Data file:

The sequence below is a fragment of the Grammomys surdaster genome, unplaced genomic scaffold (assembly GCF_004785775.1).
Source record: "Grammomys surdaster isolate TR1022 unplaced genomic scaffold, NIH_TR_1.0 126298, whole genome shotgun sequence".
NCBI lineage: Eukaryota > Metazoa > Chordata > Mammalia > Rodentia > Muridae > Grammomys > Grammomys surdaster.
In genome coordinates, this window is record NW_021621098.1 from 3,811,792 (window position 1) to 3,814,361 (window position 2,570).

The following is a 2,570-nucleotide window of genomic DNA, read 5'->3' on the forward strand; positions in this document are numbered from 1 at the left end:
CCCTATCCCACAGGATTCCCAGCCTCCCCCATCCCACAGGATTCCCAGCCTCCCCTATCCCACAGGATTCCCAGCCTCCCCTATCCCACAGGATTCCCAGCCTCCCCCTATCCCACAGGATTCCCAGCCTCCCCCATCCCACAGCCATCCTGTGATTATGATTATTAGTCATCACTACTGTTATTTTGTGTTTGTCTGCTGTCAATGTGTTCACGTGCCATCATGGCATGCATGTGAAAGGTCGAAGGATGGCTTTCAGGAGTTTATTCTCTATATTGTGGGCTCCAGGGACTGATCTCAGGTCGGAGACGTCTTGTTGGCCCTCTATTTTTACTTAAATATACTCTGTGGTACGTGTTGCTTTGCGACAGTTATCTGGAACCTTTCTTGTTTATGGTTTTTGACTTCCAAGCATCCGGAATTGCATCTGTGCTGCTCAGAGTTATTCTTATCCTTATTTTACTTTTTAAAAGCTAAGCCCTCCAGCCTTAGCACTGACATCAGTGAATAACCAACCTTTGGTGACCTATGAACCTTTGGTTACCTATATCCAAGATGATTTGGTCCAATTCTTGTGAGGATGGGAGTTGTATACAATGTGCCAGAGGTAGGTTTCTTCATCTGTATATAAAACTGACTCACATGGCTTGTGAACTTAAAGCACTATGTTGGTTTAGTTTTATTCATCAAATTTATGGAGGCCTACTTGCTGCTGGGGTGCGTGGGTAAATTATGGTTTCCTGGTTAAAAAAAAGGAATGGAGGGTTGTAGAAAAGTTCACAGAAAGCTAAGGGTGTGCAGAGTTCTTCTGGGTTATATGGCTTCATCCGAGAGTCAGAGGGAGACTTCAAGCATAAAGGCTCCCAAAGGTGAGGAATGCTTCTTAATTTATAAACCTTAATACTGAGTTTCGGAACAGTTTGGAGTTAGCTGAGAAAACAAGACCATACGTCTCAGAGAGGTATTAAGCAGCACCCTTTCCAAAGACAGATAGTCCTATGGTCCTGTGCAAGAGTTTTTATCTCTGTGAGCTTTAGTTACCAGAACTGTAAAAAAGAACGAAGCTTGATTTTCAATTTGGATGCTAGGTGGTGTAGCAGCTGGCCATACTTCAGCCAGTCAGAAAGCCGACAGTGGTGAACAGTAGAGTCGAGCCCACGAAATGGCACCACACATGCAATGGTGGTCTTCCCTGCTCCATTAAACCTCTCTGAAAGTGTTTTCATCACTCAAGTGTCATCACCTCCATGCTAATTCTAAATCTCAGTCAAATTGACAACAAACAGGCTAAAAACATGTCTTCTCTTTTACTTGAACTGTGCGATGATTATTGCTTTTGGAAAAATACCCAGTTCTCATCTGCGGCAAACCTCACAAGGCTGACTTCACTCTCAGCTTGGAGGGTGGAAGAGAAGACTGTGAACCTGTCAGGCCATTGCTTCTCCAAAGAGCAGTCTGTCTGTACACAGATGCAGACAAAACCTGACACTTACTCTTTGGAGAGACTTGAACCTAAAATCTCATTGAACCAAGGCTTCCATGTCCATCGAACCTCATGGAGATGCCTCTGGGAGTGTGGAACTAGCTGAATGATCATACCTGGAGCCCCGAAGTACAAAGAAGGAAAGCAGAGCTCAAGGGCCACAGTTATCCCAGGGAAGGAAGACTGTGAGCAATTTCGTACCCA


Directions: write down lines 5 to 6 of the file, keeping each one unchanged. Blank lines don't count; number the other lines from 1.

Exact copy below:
The following is a 2,570-nucleotide window of genomic DNA, read 5'->3' on the forward strand; positions in this document are numbered from 1 at the left end:
CCCTATCCCACAGGATTCCCAGCCTCCCCCATCCCACAGGATTCCCAGCCTCCCCTATCCCACAGGATTCCCAGCCTCCCCTATCCCACAGGATTCCCAGCCTCCCCCTATCCCACAGGATTCCCAGCCTCCCCCATCCCACAGCCATCCTGTGATTATGATTATTAGTCATCACTACTGTTATTTTGTGTTTGTCTGCTGTCAATGTGTTCACGTGCCATCATGGCATGCATGTGAAAGGTCGAAGGATGGCTTTCAGGAGTTTATTCTCTATATTGTGGGCTCCAGGGACTGATCTCAGGTCGGAGACGTCTTGTTGGCCCTCTATTTTTACTTAAATATACTCTGTGGTACGTGTTGCTTTGCGACAGTTATCTGGAACCTTTCTTGTTTATGGTTTTTGACTTCCAAGCATCCGGAATTGCATCTGTGCTGCTCAGAGTTATTCTTATCCTTATTTTACTTTTTAAAAGCTAAGCCCTCCAGCCTTAGCACTGACATCAGTGAATAACCAACCTTTGGTGACCTATGAACCTTTGGTTACCTATATCCAAGATGATTTGGTCCAATTCTTGTGAGGATGGGAGTTGTATACAATGTGCCAGAGGTAGGTTTCTTCATCTGTATATAAAACTGACTCACATGGCTTGTGAACTTAAAGCACTATGTTGGTTTAGTTTTATTCATCAAATTTATGGAGGCCTACTTGCTGCTGGGGTGCGTGGGTAAATTATGGTTTCCTGGTTAAAAAAAAGGAATGGAGGGTTGTAGAAAAGTTCACAGAAAGCTAAGGGTGTGCAGAGTTCTTCTGGGTTATATGGCTTCATCCGAGAGTCAGAGGGAGACTTCAAGCATAAAGGCTCCCAAAGGTGAGGAATGCTTCTTAATTTATAAACCTTAATACTGAGTTTCGGAACAGTTTGGAGTTAGCTGAGAAAACAAGACCATACGTCTCAGAGAGGTATTAAGCAGCACCCTTTCCAAAGACAGATAGTCCTATGGTCCTGTGCAAGAGTTTTTATCTCTGTGAGCTTTAGTTACCAGAACTGTAAAAAAGAACGAAGCTTGATTTTCAATTTGGATGCTAGGTGGTGTAGCAGCTGGCCATACTTCAGCCAGTCAGAAAGCCGACAGTGGTGAACAGTAGAGTCGAGCCCACGAAATGGCACCACACATGCAATGGTGGTCTTCCCTGCTCCATTAAACCTCTCTGAAAGTGTTTTCATCACTCAAGTGTCATCACCTCCATGCTAATTCTAAATCTCAGTCAAATTGACAACAAACAGGCTAAAAACATGTCTTCTCTTTTACTTGAACTGTGCGATGATTATTGCTTTTGGAAAAATACCCAGTTCTCATCTGCGGCAAACCTCACAAGGCTGACTTCACTCTCAGCTTGGAGGGTGGAAGAGAAGACTGTGAACCTGTCAGGCCATTGCTTCTCCAAAGAGCAGTCTGTCTGTACACAGATGCAGACAAAACCTGACACTTACTCTTTGGAGAGACTTGAACCTAAAATCTCATTGAACCAAGGCTTCCATGTCCATCGAACCTCATGGAGATGCCTCTGGGAGTGTGGAACTAGCTGAATGATCATACCTGGAGCCCCGAAGTACAAAGAAGGAAAGCAGAGCTCAAGGGCCACAGTTATCCCAGGGAAGGAAGACTGTGAGCAATTTCGTACCCA